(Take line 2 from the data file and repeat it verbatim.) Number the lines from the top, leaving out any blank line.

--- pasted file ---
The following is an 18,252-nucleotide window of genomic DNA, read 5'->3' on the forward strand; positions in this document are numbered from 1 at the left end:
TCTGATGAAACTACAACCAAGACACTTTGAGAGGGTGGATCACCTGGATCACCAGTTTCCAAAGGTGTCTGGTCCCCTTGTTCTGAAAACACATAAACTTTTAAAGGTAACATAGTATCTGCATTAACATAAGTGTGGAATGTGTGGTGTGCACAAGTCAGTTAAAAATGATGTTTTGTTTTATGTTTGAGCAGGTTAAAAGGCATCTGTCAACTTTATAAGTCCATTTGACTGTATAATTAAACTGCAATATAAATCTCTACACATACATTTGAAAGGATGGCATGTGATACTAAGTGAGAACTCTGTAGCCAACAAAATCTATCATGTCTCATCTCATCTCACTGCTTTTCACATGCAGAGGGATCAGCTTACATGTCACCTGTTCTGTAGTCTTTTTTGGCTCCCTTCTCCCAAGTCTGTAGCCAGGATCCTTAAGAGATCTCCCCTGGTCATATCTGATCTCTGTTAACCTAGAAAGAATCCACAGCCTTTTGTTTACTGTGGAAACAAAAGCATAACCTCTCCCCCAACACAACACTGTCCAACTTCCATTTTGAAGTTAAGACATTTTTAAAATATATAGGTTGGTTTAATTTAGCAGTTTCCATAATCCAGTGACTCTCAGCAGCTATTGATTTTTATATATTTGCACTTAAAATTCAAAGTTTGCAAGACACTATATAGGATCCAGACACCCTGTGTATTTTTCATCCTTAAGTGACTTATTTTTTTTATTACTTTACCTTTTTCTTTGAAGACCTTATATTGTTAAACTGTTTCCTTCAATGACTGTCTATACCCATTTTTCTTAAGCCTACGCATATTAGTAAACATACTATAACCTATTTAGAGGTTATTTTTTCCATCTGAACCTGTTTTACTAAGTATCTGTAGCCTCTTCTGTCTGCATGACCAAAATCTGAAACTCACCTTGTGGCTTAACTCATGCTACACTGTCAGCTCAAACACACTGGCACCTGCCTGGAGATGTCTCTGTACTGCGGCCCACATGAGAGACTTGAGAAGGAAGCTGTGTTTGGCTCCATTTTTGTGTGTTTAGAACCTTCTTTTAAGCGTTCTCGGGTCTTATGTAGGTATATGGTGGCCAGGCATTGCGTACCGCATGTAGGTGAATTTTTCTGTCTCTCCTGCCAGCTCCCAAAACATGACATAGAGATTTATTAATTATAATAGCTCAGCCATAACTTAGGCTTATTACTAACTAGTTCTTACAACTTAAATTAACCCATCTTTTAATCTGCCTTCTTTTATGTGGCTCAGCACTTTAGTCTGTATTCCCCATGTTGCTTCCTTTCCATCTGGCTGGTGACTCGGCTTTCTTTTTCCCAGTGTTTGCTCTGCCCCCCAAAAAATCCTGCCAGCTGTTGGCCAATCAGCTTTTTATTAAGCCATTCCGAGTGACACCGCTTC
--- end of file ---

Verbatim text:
TCTGATGAAACTACAACCAAGACACTTTGAGAGGGTGGATCACCTGGATCACCAGTTTCCAAAGGTGTCTGGTCCCCTTGTTCTGAAAACACATAAACTTTTAAAGGTAACATAGTATCTGCATTAACATAAGTGTGGAATGTGTGGTGTGCACAAGTCAGTTAAAAATGATGTTTTGTTTTATGTTTGAGCAGGTTAAAAGGCATCTGTCAACTTTATAAGTCCATTTGACTGTATAATTAAACTGCAATATAAATCTCTACACATACATTTGAAAGGATGGCATGTGATACTAAGTGAGAACTCTGTAGCCAACAAAATCTATCATGTCTCATCTCATCTCACTGCTTTTCACATGCAGAGGGATCAGCTTACATGTCACCTGTTCTGTAGTCTTTTTTGGCTCCCTTCTCCCAAGTCTGTAGCCAGGATCCTTAAGAGATCTCCCCTGGTCATATCTGATCTCTGTTAACCTAGAAAGAATCCACAGCCTTTTGTTTACTGTGGAAACAAAAGCATAACCTCTCCCCCAACACAACACTGTCCAACTTCCATTTTGAAGTTAAGACATTTTTAAAATATATAGGTTGGTTTAATTTAGCAGTTTCCATAATCCAGTGACTCTCAGCAGCTATTGATTTTTATATATTTGCACTTAAAATTCAAAGTTTGCAAGACACTATATAGGATCCAGACACCCTGTGTATTTTTCATCCTTAAGTGACTTATTTTTTTTATTACTTTACCTTTTTCTTTGAAGACCTTATATTGTTAAACTGTTTCCTTCAATGACTGTCTATACCCATTTTTCTTAAGCCTACGCATATTAGTAAACATACTATAACCTATTTAGAGGTTATTTTTTCCATCTGAACCTGTTTTACTAAGTATCTGTAGCCTCTTCTGTCTGCATGACCAAAATCTGAAACTCACCTTGTGGCTTAACTCATGCTACACTGTCAGCTCAAACACACTGGCACCTGCCTGGAGATGTCTCTGTACTGCGGCCCACATGAGAGACTTGAGAAGGAAGCTGTGTTTGGCTCCATTTTTGTGTGTTTAGAACCTTCTTTTAAGCGTTCTCGGGTCTTATGTAGGTATATGGTGGCCAGGCATTGCGTACCGCATGTAGGTGAATTTTTCTGTCTCTCCTGCCAGCTCCCAAAACATGACATAGAGATTTATTAATTATAATAGCTCAGCCATAACTTAGGCTTATTACTAACTAGTTCTTACAACTTAAATTAACCCATCTTTTAATCTGCCTTCTTTTATGTGGCTCAGCACTTTAGTCTGTATTCCCCATGTTGCTTCCTTTCCATCTGGCTGGTGACTCGGCTTTCTTTTTCCCAGTGTTTGCTCTGCCCCCCAAAAAATCCTGCCAGCTGTTGGCCAATCAGCTTTTTATTAAGCCATTCCGAGTGACACCGCTTC